The Student Government Association (SGA) met for the second time this summer on June 30 over Zoom. At the meeting, SGA voted unanimously to support renaming the Woodrow Wilson Fellowship and Gildersleeve House of AMR II in support of the Black Lives Matter movement. The group also signed the petition calling for the University to permanently end its plans for the Johns Hopkins Police Department (JHPD).
Executive President Sam Mollin noted that the petition has over 6,000 signatures. On June 12, administrators decided to postpone the implementation of the JHPD for at least two years.
“Instead of a two-year freeze, the petition is calling for a complete stop to the private police force,” he said. “I do not think it makes sense for the University to pursue this private police force when there are alternatives to policing that the University has chosen not to pursue.”
Sophomore Class President Anthony Singleton questioned possible alternatives to the JHPD. Although the faculty member scheduled to present on the petition did not attend the meeting, Mollin explained that one possible option is the Safe Streets Program. Through this program, trusted members of the community intervene when there are possible situations of violence.
SGA unanimously voted for Mollin to sign the petition on behalf of the group.
“We see a lot of the issues related to systemic racism are related to the police,” he said.
Junior Class President Nathan Mudrak introduced the resolution to rename the Woodrow Wilson Fellowship and the Gildersleeve House following Princeton University’s lead in removing Wilson’s name from its School of Public Affairs.
In November 2016, Nathan Connolly, a professor in the History Department, submitted a motion calling on administrators to rename the fellowship in light of the former U.S. president’s racist legacy. Connolly told The News-Letter in May 2019 that he and the Homewood Faculty Assembly were still waiting for an answer.
“This is an effort to not name things after racists,” Mudrak said. “The resolution asks that we involve students in the decision-making about the names that follow.”
SGA unanimously voted to pass the resolution, which was supported by the Black Student Union, African Student Association and Female Ladies of Color.
In addition, Senior Class Senator Ananya Kalahasti and Junior Class Senator Megan Chien introduced the reforms made to the Student Organization Liaison Procedure, including the suggestion to exclude first-year senators and specifying that Committee on Student Organizations (CSO) members would be assigned to three to four more organizations compared to other senators. These liaisons are intended to act as point persons in order for all student organizations to have a direct communication channel to SGA if they have any questions or concerns.
“We would like to exclude first-years because we feel they already have a lot on their plate with college life and adjusting to campus. They may not be as familiar with the procedures on campus, and they may not be able to answer questions as well as other senators,” Chien said.
Executive Secretary Breanna Soldatelli, however, expressed that she found it unfair to exclude freshmen from the process. She raised the point that the other new upperclassman SGA members would, like freshmen, be unfamiliar with procedures on campus and have to learn anyway.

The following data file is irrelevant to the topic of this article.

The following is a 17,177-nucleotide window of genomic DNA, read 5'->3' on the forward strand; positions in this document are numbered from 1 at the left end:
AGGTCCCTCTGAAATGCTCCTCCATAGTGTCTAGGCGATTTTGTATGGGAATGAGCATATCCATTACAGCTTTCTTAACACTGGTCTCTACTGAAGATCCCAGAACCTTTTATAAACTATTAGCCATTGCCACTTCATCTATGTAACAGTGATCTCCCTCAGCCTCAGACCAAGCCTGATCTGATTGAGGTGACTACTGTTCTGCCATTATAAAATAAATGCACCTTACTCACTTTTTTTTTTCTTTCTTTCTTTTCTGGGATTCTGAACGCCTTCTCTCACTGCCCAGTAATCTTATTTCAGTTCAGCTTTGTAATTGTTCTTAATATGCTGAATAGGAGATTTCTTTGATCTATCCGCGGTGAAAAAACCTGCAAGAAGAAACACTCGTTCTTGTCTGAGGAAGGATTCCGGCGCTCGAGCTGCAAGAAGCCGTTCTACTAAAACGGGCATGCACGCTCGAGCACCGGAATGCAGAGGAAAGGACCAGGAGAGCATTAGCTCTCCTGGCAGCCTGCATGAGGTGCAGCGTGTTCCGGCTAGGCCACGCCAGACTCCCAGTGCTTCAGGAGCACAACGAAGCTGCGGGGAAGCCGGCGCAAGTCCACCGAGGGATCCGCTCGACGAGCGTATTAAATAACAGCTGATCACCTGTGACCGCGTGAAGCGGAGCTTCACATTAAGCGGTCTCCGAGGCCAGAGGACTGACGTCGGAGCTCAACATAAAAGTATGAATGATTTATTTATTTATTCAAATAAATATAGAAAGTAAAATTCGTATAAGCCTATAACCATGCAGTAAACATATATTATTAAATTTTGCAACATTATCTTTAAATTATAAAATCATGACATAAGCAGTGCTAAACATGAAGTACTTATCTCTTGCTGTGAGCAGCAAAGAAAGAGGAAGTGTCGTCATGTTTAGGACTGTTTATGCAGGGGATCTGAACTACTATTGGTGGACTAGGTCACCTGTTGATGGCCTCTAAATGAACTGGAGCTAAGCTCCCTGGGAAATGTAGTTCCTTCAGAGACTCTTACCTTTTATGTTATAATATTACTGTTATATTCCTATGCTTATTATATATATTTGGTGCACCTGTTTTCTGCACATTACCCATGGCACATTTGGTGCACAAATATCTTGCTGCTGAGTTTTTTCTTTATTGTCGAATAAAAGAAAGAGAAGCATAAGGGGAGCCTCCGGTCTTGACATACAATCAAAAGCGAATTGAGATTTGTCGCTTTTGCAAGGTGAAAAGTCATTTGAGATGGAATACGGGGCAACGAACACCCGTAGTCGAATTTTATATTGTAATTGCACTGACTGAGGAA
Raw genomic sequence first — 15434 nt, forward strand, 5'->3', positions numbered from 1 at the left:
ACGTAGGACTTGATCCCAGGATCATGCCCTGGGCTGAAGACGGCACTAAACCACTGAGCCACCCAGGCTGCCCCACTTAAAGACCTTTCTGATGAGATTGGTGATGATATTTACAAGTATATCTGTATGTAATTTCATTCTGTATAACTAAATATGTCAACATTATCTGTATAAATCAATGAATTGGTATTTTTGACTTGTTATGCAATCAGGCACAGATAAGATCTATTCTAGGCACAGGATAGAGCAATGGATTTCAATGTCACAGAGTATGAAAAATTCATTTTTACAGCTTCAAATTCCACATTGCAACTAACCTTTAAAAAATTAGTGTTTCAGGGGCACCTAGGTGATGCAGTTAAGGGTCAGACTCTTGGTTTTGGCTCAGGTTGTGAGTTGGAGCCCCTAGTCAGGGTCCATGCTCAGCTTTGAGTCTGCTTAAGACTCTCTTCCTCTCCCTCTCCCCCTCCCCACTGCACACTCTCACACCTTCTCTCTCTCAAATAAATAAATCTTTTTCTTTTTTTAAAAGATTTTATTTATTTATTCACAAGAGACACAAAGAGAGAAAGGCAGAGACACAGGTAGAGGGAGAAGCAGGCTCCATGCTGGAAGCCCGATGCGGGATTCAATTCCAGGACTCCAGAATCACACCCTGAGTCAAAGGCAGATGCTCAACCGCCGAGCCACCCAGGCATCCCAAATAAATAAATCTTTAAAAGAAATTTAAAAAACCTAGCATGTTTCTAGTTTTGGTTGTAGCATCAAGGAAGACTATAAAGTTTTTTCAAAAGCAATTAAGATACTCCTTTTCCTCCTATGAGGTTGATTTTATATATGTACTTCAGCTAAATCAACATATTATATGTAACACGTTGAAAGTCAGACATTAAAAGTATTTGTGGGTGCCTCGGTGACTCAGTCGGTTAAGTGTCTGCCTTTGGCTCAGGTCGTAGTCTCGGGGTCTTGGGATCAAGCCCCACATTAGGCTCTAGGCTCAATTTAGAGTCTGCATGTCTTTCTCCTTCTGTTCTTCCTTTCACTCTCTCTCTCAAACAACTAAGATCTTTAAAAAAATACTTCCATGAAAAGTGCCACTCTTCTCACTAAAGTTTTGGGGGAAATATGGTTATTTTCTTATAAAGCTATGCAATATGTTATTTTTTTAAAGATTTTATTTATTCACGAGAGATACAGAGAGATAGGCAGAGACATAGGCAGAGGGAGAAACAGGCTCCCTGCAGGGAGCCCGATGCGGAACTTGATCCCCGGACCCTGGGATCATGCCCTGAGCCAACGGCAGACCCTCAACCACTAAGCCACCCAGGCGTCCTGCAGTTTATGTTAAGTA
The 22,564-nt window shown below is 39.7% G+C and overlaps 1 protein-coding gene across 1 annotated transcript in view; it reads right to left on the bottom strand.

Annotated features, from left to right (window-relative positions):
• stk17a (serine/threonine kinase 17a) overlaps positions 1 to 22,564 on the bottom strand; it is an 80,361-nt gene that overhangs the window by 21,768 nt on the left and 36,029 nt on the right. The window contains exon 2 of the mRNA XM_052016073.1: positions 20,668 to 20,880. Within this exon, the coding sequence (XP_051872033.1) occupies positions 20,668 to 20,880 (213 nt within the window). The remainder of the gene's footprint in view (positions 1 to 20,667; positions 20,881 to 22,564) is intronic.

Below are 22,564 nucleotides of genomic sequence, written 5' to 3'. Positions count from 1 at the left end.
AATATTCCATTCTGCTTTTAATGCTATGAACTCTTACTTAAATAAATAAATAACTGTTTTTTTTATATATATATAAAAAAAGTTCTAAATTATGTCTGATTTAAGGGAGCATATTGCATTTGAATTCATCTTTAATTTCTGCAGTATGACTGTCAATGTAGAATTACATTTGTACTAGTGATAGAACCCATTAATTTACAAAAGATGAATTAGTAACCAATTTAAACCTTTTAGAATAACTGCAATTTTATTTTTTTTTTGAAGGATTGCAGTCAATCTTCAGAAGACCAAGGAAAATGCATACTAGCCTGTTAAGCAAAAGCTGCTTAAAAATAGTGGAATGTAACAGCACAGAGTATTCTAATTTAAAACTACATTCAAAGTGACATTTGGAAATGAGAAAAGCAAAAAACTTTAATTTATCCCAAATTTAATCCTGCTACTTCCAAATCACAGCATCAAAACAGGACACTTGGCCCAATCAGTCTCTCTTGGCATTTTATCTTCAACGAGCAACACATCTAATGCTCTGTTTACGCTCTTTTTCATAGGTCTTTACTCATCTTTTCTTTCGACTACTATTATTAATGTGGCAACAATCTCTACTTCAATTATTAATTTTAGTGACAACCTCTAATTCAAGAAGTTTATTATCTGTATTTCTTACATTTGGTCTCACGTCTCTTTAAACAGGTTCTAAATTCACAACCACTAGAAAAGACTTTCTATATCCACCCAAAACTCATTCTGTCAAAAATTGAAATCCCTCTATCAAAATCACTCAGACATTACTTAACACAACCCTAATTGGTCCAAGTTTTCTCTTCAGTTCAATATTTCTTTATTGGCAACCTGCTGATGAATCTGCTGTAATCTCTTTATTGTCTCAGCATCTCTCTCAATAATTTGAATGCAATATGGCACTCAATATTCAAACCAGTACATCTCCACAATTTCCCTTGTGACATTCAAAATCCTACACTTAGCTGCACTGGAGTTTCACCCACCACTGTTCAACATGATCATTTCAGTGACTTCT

“Personally, when I was a first-year and new to the school, I worked really hard to understand everything on CSO. Also, since freshmen do not have other commitments to orgs, they would be able to dedicate more time to this,” she said. “We also changed a lot about SGA this year, and all of us had to learn new things.”
Noting uncertainty surrounding the fall semester, Kalahasti clarified that excluding freshmen was not in the original bill but was considered as a possibility due to logistical issues, since SGA aims to pair all the liaisons over the summer. In this way, SGA can avoid having to re-pair organizations to SGA senators during the semester once the Freshman Class Council is elected.
Singleton suggested assigning freshman senators to a fewer number of organizations so as not to overwhelm them.
“Maybe having a reduced number of orgs for freshmen to oversee... so that it is not overbearing for them but they can still learn the process,” he said. “It would be a nice middle ground.”
Executive Vice President Mehak Ali echoed Singleton’s proposed solution and suggested for Chien and Kalahasti to add a friendly amendment to the bill. She also read some of the comments from the public on the issue, referring to the University’s recently released current plans for the fall semester.
“One person agreed that adding freshmen would be counterproductive because having to teach freshmen through hands-on experience in addition to dealing with COVID-19 might create more issues. Another person said that another thing to consider is that freshmen are the only ones with confirmed on-campus housing,” Ali said. “They will have the most access to on-campus clubs and could periodically take the load off of other senators.”
Mudrak added the friendly amendment to the bill to pair first-years with upperclassmen as primary and secondary liaisons for the student organizations. SGA unanimously voted to pass the bill.
Correction: The original version of the article stated that each senator would be paired with 3-4 organizations. However, Senator Ananya Kalahasti reached out to The News-Letter to clarify that members of the Committee on Student Organizations (CSO) would be paired with 3-4 more organizations compared to other senators. The News-Letter has amended this error.
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